BOWER, ARCHIBALD: Professed convert from Roman Catholicism to Protestantism; b. at Dundee Jan. 17, 1686; d. in London Sept. 3, 1766. He was educated at Douai, went to Italy, became a Jesuit 1706, and in 1723 was made a counselor of the Inquisition at Macerata, Italy. In 1726 he fled secretly to England, and, after some years, joined the Established Church; he gained influential patrons, who procured him employment in literary work and teaching. In 1745 he was readmitted into the Society of Jesus, but, after two years, again professed to leave the Church of Rome. His principal publication was the History o/ the Popes (7 vols., London, 1748-66; reprinted with a continuation by S. H. Cox, 3 vols., Philadelphia, 1844-45), which was attacked by Alban Butler and John Douglas as a mere translation of Tillemont and earlier writers without proper acknowledgment. Bower's character for virtue as well as veracity is not above suspicion.
BIBLIOGRAPHY: The DNB, vi, 48-51, furnishes a succinct account of his life and the charges against him, with a list of literature upon him.
BOWMAN, THOMAS: The name of two contemporary American bishops.
1. Methodist Episcopal bishop; b. at Berwick, Pa., July 15, 1817. He was educated at Dickinson College (B.A., 1837), and two years later entered the Baltimore conference of the Methodist ministry. He taught in the grammar-school of Dickinson College in 1840-43, and five years later founded Dickinson Seminary, Williamsport, Pa., of which he was the president until 1858, when he was chosen president of Asbury (now De Pauw) University, Greencastle, Ind. In 1864-1865 he was also chaplain of the United States Senate. He resigned the presidency of Asbury University in 1872, when he was elected bishop, and since that time has officially visited all the conferences of his denomination in the United States, Europe, India, China, Japan, and Mexico.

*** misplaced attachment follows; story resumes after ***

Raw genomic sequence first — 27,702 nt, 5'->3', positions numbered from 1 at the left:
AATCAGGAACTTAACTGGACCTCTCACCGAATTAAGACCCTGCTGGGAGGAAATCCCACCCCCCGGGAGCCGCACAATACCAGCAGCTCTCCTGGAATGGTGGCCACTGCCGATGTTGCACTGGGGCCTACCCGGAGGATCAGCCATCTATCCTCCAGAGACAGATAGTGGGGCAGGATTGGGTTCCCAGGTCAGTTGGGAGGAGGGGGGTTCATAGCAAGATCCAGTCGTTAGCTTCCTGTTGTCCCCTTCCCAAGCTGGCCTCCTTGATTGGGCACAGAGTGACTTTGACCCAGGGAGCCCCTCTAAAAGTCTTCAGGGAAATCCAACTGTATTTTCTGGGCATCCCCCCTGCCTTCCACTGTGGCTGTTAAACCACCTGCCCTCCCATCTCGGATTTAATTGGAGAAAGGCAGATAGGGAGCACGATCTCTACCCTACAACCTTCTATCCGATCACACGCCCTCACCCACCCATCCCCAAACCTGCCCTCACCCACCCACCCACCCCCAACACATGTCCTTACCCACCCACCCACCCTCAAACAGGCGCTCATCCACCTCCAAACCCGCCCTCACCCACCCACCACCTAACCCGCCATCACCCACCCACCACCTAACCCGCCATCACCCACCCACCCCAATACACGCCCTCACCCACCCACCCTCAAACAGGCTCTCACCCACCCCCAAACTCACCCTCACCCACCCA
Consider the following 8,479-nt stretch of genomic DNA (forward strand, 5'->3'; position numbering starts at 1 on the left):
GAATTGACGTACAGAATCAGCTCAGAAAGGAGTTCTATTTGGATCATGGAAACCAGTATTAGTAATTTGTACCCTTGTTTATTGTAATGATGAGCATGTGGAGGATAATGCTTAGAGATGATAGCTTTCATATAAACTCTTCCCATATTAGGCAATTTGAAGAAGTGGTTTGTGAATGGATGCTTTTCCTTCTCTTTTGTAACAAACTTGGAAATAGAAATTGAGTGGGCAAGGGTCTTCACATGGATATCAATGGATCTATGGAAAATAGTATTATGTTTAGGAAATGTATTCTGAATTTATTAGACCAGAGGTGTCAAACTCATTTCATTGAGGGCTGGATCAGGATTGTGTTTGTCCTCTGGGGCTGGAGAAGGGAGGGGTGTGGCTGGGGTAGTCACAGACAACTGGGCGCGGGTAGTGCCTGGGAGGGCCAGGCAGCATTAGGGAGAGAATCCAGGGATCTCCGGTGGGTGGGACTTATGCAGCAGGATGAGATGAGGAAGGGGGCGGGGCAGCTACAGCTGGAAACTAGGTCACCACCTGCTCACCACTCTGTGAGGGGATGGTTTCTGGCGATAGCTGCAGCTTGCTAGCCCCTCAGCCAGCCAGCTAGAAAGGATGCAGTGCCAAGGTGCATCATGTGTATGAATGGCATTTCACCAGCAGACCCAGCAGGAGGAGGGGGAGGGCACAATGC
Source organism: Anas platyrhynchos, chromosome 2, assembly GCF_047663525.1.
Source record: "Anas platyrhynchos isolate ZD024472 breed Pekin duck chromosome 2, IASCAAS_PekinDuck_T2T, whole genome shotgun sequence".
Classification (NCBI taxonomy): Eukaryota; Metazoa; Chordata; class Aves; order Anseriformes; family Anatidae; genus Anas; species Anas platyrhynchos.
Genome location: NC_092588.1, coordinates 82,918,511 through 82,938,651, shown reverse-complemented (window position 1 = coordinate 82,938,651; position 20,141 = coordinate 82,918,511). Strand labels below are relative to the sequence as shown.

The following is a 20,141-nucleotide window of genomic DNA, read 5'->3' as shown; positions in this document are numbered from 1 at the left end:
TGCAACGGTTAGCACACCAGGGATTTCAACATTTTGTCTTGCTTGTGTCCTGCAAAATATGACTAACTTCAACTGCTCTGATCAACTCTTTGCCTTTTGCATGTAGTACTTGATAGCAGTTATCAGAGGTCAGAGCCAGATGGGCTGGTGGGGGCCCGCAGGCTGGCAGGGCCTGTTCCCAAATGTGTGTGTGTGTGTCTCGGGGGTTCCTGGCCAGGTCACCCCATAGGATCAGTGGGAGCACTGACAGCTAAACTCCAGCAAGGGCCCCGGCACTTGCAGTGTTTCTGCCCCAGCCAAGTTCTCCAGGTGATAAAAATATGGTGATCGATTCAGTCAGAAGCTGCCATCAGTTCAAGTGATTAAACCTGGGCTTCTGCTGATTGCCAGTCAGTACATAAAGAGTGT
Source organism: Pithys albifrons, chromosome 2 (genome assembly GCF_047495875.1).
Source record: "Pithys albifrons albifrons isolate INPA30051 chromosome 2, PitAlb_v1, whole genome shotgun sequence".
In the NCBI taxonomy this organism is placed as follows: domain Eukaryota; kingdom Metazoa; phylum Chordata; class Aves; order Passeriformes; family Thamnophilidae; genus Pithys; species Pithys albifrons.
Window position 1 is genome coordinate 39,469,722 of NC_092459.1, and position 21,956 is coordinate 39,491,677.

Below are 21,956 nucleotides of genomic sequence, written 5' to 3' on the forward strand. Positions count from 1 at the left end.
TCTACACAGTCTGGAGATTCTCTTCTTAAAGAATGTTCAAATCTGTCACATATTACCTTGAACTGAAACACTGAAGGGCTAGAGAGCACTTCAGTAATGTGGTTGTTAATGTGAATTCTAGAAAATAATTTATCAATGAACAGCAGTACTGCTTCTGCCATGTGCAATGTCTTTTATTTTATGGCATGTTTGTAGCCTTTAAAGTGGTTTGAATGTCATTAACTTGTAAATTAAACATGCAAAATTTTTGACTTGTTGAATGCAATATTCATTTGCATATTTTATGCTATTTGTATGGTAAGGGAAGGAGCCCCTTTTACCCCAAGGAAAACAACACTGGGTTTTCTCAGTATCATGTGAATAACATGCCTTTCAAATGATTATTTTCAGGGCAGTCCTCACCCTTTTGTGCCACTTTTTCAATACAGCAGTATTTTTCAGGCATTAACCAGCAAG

2. Bishop of the Evangelical Association; b. in Lehigh township, Northampton County, Pa., May 28, 1836. He studied at the Vanderveers Seminary, Easton, Pa., and entered the ministry of the Evangelical Association. He was pastor in the eastern Pennsylvania conference 1859-75, and was presiding elder of the same conference 1870-75. He has been a bishop since 1875, and since 1896 principal of the Union Biblical Institute at Narpersville, Ill., which is the theological seminary of the Evangelical Association. He characterizes his theological position as "Arminian-evangelical." He has published a revision of the catechism of his Church, also an account of the disturbance in the Evangelical Association.
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